@ Harvey, per our previous discussion, this is another newcomer who was not expecting to be met with any actual science and is obviously totally unprepared for his utter misconceptions to be questioned. If this person leaves it's not because he was somehow "attacked."

gpbala wrote: This may transcend climate, but climate is definitely a core piece and thus a good place to start.

Nope. The only place to start is with a formal, unambiguous definition of Climate. Presume I have no idea to what you refer when you use that word. So go ahead, lay it on me ...

Climate = ?

gpbala wrote: Inviting any and all to ideate with me in this area, wherever it may lead...

OK, I'll start this show ... as FIRE flares from my fingers and I resin up my bow.

Idea #1: Why don't we just change the constant of gravity and control the flow of negative work until all the entropy is effectively washed away ... or am I missing something?

gpbala wrote: First, a quick "in the beginning part" -- If we think about it, and very likely you already have, life forms in the universe are things that tend to directionally or "intentionally" counteract entropy in their own local space and time - even in fractal layers (more on that later).

Man, how I am biting my tongue right now.

gpbala wrote:This offers a general operational definition of living things. Notice it doesn't presuppose carbon, etc. -- those incarnations and instances likely just localized special cases of life such "as we know it" here. At this point, we only know of such phenomena on Earth, mostly carbon-based. A reasonable hypothesis is that the localized counter-entropy property is a universal characteristic or indicator of all life forms, something to look for in our search, no matter what the "matter" involved.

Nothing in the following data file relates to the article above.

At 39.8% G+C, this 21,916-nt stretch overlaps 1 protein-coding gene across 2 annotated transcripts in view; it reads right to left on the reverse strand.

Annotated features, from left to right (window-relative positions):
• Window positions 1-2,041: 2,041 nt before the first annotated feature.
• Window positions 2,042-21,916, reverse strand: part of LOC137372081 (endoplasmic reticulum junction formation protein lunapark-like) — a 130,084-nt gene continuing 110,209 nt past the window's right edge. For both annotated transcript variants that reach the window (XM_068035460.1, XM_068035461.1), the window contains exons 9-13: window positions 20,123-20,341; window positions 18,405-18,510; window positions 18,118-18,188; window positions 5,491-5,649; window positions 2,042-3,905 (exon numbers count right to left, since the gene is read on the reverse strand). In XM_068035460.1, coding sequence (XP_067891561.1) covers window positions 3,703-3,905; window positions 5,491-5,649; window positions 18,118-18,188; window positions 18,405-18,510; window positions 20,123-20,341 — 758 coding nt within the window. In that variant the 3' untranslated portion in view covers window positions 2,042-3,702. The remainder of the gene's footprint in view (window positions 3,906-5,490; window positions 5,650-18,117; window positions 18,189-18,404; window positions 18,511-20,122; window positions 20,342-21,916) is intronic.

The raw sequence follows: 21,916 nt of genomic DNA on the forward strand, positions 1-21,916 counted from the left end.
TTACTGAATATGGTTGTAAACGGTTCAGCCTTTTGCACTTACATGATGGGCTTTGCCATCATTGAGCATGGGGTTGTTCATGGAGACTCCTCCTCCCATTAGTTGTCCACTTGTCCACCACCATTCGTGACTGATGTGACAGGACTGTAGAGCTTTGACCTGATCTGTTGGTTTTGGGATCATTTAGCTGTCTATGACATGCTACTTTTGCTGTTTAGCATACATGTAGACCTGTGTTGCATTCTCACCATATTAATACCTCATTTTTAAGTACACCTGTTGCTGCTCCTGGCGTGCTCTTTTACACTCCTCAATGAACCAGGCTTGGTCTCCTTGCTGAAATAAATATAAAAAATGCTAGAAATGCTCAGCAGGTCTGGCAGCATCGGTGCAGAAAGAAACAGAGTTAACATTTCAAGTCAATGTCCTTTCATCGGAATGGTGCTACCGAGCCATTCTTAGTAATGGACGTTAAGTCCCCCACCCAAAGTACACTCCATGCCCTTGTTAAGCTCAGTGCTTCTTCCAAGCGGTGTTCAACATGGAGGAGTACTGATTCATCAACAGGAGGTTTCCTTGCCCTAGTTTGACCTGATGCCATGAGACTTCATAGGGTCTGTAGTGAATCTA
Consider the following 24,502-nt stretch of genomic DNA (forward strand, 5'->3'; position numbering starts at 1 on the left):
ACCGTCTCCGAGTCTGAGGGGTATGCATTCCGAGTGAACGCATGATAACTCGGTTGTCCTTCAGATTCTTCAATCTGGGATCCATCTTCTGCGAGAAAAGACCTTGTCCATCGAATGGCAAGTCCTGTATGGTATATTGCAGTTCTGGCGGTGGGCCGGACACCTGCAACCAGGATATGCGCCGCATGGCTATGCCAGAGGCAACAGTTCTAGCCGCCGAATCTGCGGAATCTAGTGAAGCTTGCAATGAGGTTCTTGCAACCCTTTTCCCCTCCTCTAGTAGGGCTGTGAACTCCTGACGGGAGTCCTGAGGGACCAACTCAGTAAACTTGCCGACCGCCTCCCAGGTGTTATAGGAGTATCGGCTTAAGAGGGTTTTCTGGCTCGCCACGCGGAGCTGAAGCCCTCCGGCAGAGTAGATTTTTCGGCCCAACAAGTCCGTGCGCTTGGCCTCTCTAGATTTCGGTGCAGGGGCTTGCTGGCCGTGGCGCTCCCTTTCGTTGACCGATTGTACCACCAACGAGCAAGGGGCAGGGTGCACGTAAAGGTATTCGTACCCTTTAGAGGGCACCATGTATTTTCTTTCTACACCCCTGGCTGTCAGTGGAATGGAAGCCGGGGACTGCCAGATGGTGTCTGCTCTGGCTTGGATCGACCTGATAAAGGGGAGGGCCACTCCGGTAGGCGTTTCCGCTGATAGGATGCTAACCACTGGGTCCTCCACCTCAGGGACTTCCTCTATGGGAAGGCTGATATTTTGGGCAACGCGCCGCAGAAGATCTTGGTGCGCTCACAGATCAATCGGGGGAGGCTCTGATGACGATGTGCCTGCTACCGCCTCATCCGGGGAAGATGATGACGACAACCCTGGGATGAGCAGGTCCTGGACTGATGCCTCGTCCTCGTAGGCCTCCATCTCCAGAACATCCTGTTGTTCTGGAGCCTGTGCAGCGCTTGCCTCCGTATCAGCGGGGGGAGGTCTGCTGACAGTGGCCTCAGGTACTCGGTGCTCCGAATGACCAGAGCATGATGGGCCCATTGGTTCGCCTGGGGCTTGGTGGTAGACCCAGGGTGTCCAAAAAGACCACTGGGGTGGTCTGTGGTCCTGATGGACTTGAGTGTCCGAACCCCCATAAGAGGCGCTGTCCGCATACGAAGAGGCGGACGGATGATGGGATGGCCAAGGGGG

I can't take this anymore.

gpbala wrote: As you probably already know, Schrödinger also formulated a similar set of ideas way back when.

... and here I was thinking he theorized on quantum mechanics. Well hog-tie me and throw me in the fire, if that don't beat all.

gpbala wrote: The idea here is that Schrödinger's paradox suggested that life forms violate the second law of thermodynamics as they seemingly counteract the tendency of increasing entropy -- a known physical law.

Schrödinger's paradox is that we don't know if the cat is dead or alive until we collapse the wave function with an observation. How does that relate to what you are claiming it is?

gpbala wrote: The pushback on that assertion of course is that life forms do not operate in closed systems,

All the life forms of which we are aware operate within the closed solar system. I hope that doesn't rip a gaping hole in your premise.

gpbala wrote: This then nets out so that global entropy and output thermal energy still obey the physical laws.

This is pure gibberish, I'm sorry. You don't have a clue what you're talking about.